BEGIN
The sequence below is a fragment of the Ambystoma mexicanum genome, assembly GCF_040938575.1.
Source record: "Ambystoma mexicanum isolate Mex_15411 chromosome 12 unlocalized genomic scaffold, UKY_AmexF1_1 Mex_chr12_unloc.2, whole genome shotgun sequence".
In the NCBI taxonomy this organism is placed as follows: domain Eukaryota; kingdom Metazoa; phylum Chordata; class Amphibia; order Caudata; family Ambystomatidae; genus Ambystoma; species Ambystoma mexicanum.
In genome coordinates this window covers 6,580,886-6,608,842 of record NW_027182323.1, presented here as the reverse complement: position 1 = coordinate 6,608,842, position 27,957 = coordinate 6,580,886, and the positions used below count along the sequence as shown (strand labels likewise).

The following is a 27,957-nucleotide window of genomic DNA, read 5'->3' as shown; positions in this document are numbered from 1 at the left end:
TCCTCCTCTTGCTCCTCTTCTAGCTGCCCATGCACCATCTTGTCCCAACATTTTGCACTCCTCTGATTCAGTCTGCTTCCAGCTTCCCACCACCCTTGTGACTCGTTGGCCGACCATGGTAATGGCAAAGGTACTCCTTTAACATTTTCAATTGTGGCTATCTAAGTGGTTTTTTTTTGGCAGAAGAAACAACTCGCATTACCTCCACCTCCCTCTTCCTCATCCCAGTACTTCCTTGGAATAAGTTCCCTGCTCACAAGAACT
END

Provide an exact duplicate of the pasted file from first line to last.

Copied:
The sequence below is a fragment of the Ambystoma mexicanum genome, assembly GCF_040938575.1.
Source record: "Ambystoma mexicanum isolate Mex_15411 chromosome 12 unlocalized genomic scaffold, UKY_AmexF1_1 Mex_chr12_unloc.2, whole genome shotgun sequence".
In the NCBI taxonomy this organism is placed as follows: domain Eukaryota; kingdom Metazoa; phylum Chordata; class Amphibia; order Caudata; family Ambystomatidae; genus Ambystoma; species Ambystoma mexicanum.
In genome coordinates this window covers 6,580,886-6,608,842 of record NW_027182323.1, presented here as the reverse complement: position 1 = coordinate 6,608,842, position 27,957 = coordinate 6,580,886, and the positions used below count along the sequence as shown (strand labels likewise).

The following is a 27,957-nucleotide window of genomic DNA, read 5'->3' as shown; positions in this document are numbered from 1 at the left end:
TCCTCCTCTTGCTCCTCTTCTAGCTGCCCATGCACCATCTTGTCCCAACATTTTGCACTCCTCTGATTCAGTCTGCTTCCAGCTTCCCACCACCCTTGTGACTCGTTGGCCGACCATGGTAATGGCAAAGGTACTCCTTTAACATTTTCAATTGTGGCTATCTAAGTGGTTTTTTTTTGGCAGAAGAAACAACTCGCATTACCTCCACCTCCCTCTTCCTCATCCCAGTACTTCCTTGGAATAAGTTCCCTGCTCACAAGAACT